Meditating on a Desert Hike

There’s a mountain preserve near our home – actually, I’m not sure if it’s a real preserve. parkThe real estate agent who sold us our home said it was a preserve. If it is, it’s the first one I’ve seen with a housing development and gravel company on it.

Even so, it’s a nice park with a Frisbee golf course, playground & picnic area, softball fields and basketball courts, plus lots of places to hike.

Including, to our great surprise, a labyrinth.

No, not that kind of labyrinth. You won’t run into a Goblin King here. It’s one of thoseWP_20160223_16_48_19_Pro[1] meditative labyrinths. Husband came back from a long hike, where he was trying to gain more steps for his Fitbit, and announced his discovery.

The next day, Dog and I set off to find it.

Desert hikes may not be everyone’s cup of tea, but I for one enjoy them. Maybe because I grew up in the desert, I appreciate the tenacious nature of its plants and animals, and how they WP_20160227_09_43_41_Pro[1]evolved to not only survive, but thrive in this harsh environment.

For instance, this little guy growing between a boulder and a mostly dead something or other. Pretty little thing, isn’t he? This is a Globemallow – a very common wildflower that you might see growing along the highway, in a deserted field, in your yard if you don’t weed very often (yes, it’s in my yard). What a persistent little guy he is. So adamant to grow wherever he lands, even between a rock and a mostly dead something or other. He’s not picky. Just determined.

teddy bearI turn to get back on the path when.. whoa. Almost ran into a cholla. You definitely don’t want to run into one of these. You don’t want to get anywhere near one. There’s a reason they’re nicknamed “jumping cactus.” Barely brush by one of these guys and you’ll likely find a part of it clinging to your pant leg or arm. Or back. Or front. Or… look, just don’t go near one, okay?

I locate Dog and see she’s far from the cholla. Good Dog.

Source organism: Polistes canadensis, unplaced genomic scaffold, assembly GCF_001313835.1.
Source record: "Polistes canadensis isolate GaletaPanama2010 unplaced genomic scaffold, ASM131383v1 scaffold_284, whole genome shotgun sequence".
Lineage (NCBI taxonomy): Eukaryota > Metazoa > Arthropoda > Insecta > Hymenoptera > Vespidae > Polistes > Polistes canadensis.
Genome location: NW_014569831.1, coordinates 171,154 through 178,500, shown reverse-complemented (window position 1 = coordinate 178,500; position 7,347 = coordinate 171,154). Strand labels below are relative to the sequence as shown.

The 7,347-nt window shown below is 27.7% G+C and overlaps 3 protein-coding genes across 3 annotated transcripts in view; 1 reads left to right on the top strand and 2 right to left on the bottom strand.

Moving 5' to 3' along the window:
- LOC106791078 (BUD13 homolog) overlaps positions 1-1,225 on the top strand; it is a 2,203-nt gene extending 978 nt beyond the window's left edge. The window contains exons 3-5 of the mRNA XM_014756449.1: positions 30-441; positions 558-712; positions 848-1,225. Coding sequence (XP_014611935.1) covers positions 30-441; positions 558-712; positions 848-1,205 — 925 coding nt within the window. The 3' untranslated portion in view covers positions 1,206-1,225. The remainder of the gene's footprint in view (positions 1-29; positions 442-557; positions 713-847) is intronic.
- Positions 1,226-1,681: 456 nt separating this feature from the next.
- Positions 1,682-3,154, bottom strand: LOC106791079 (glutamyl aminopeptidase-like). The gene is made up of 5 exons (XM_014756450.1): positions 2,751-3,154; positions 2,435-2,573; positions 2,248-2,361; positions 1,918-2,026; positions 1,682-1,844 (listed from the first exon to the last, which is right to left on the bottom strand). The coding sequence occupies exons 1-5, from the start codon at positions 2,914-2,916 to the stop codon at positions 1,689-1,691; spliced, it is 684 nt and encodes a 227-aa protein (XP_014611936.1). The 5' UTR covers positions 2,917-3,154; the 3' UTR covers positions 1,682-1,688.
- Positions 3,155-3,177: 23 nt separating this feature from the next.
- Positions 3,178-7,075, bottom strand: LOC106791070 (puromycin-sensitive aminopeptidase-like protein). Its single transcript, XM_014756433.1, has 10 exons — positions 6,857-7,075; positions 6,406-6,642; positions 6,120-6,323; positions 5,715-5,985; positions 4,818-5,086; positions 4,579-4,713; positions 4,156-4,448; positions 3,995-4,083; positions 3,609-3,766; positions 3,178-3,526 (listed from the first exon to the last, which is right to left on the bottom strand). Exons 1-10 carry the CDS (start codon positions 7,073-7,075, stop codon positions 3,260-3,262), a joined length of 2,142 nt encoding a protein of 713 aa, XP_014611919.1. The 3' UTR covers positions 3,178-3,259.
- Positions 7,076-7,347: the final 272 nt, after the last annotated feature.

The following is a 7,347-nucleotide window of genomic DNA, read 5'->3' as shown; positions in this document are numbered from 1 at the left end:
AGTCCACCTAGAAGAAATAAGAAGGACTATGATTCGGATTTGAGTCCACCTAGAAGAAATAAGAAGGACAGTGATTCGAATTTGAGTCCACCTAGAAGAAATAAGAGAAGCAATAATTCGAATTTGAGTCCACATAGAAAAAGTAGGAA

We once had a dog who, while in hot pursuit of a rabbit, jumped into a thicket of cholla and practically leaped straight into the air with a yelp. The poor thing was covered in little branches and she began frantically trying to pull them off, which then got the barbs in her mouth. We somehow got her into a car and immediately took her to a vet. They gave her a sedative and over the next hour, began the removal process. Three hundred dollars later, WP_20160223_16_56_30_Pro[1]she was cactus-free. Dumb dog.

Eventually I find the path again and begin thinking about the person or persons who created this path. It seems a fairly distinct path, something deliberately made. Was it a city employee or a nearby resident? Or maybe it was just a random hiker, like me, who wanted to help the next person on their way. If so, I like that random hiker. He or she is a swell kind of being. WP_20160223_16_45_30_Pro[1]

Then I come across this — a tower of balanced rocks. How long has this been here? We’ve lived in the area 15 years and only now find it. Interesting.

I’ve no idea how to estimate a rock’s weight, but that bottom one looks darn heavy. Random hiker must have many friends.

I think about those people, grunting and pushing and heaving and sweating. For this – their art. Their contribution to the desert scenery. I love random hiker and his or her friends. They’re good souls.

At last we arrive at our destination. Not too far from the balanced rocks, up on a small mesa, was the labyrinth.

WP_20160223_16_52_26_Pro[1]

Before you ask, yes, I walked it. From its beginning, round and through and up and over and round again, until at last I reached its center. And as its center was a heart formed of white rocks, I added a small white rock to it.

Did I feel anything while doing it? You mean besides a little silly? No I didn’t feel anything. I was probably supposed to be meditating or praying though, which I wasn’t.

And if I was supposed to feel a sense of peace after doing it… well, I was already feeling a sense of peace, so maybe it wasn’t needed. Thoughtful desert hikes are meditation enough for me. But Labyrinths are cool, just the same.

Thank you, random hiker and his or her friends. You did well.

 

Author: C. J. Hartwell

Christi lives in Phoenix with Husband, Son, Daughter, and Dog. She enjoys moonlit walks on the beach, but as she doesn't live anywhere near a beach, she's usually in bed by 9:30.

9 thoughts on “Meditating on a Desert Hike”

  1. Globe mallow is a favorite of mine as well. Actually bought this from Bakers just before they closed. Love our desert and can not imagine living any other place….except maybe the beach. >

    Liked by 1 person

  2. We’ve taken our Jr. Youth Group kids (4th-6th grade) on labyrinth walks and they get remarkably quiet (doesn’t last long, of course!)

    Liked by 1 person

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